Understanding Learning Styles
Everyone thinks and learns a little bit differently, and their cognitive strengths and weaknesses form the foundation of each person's learning style. The four most widely recognized learning styles are visual, auditory, read and write, and kinesthetic. Understanding these learning styles is crucial for teachers trying to make sure that they reach every student, but it can also be helpful to think about your own learning style when you want to teach yourself new things.
Visual learners learn through the things they see, either by reading text or seeing pictures or graphics. Hearing information in lectures isn't usually the best way for a visual learner to learn something: They need to see it to understand and remember it. When they need to remember something they've learned, a visual learner can often picture the details in their mind. Flashcards are an ideal learning tool for someone who learns visually, and a visual learner might also benefit from drawing pictures or graphs to represent the information. Color-coding information can also be helpful for a visual learner.
Anyone who learns best by hearing is an auditory learner. This type of learner has an easier time understanding and analyzing information that's spoken to them. Hearing a lecture or even reading a textbook aloud would be helpful for someone with this learning style. Any opportunity to hear information rather than seeing it will help an auditory learner, who will likely retain the information more readily. Making recordings to listen to can be a helpful study technique for these people.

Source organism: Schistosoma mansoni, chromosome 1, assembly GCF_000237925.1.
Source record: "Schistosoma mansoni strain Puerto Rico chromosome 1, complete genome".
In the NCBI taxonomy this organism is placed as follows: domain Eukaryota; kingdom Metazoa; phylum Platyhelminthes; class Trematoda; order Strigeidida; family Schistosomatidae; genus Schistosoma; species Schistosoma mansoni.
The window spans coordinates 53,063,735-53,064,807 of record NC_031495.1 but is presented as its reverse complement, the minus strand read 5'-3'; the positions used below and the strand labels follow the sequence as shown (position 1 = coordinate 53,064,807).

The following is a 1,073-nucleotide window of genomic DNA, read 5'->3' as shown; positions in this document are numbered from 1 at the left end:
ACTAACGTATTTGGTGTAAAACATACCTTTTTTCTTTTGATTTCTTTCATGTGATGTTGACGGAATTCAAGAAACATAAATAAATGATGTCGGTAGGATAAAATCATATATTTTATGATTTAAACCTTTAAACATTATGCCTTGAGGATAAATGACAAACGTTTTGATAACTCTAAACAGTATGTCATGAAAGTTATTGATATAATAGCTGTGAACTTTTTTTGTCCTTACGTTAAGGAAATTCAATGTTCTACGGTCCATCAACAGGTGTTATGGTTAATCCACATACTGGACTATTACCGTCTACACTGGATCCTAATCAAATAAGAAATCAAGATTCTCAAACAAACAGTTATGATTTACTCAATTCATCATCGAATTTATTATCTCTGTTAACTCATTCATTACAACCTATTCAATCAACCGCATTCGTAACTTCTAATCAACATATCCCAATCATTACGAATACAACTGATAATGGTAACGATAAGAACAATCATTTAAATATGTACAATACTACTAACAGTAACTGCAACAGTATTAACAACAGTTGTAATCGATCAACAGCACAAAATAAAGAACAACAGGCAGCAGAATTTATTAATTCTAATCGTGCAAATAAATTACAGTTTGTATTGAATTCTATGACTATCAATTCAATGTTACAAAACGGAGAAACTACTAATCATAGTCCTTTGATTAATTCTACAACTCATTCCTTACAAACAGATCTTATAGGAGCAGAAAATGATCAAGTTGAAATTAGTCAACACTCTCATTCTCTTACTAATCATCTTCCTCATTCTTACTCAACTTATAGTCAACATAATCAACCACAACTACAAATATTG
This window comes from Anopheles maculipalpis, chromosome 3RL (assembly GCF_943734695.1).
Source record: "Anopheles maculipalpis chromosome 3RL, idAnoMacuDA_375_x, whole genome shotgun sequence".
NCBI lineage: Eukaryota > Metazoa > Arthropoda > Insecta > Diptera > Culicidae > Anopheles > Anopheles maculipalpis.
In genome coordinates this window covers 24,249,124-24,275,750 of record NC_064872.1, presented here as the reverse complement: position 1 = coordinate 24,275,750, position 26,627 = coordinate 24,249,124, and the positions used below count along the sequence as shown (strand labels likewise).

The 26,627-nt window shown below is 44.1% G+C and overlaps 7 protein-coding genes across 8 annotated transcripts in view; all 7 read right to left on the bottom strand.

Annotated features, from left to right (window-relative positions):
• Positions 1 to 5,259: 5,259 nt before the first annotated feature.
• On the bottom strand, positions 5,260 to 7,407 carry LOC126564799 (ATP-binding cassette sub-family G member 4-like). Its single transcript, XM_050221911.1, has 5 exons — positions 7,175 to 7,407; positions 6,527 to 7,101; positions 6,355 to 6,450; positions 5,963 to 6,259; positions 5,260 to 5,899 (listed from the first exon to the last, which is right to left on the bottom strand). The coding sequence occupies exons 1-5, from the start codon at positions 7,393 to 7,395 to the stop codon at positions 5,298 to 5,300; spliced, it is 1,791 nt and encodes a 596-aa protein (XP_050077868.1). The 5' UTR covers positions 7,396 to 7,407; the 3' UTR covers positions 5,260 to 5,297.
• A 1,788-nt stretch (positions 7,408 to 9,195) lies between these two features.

Read and Write Learning
Someone who prefers the read and write learning style tends to learn best from reading information. A read and write learner might be an avid note-taker, since this translates information that they hear into a format that they can read instead. Jotting down details on sticky notes, writing explanations of charts and diagrams, and making notes in the margins of books are ways that read and write learners help themselves to remember information.
A kinesthetic learner is a person who learns through moving their body, usually by touching or manipulating something their their hands. Kinesthetic learners need to touch, build, disassemble, or examine things to learn. A kinesthetic learner is often an active person who moves around and gestures with their hands while speaking. Doing hands-on projects and experiments, drawing, and building are good learning activities for a kinesthetic learner. They might also find that pacing, tapping their foot, or chewing gum while studying helps them to retain information.
When people are taught using a style that doesn't match how their brains learn, the results are often frustrating for teachers and students alike. Students might have a hard time paying attention in class, find that they don't like a class, or do poorly on exams. Teachers can make their efforts more effective by working to incorporate a variety of teaching methods and activities that cater to all different learning styles, helping everyone to learn in the way that works best for them.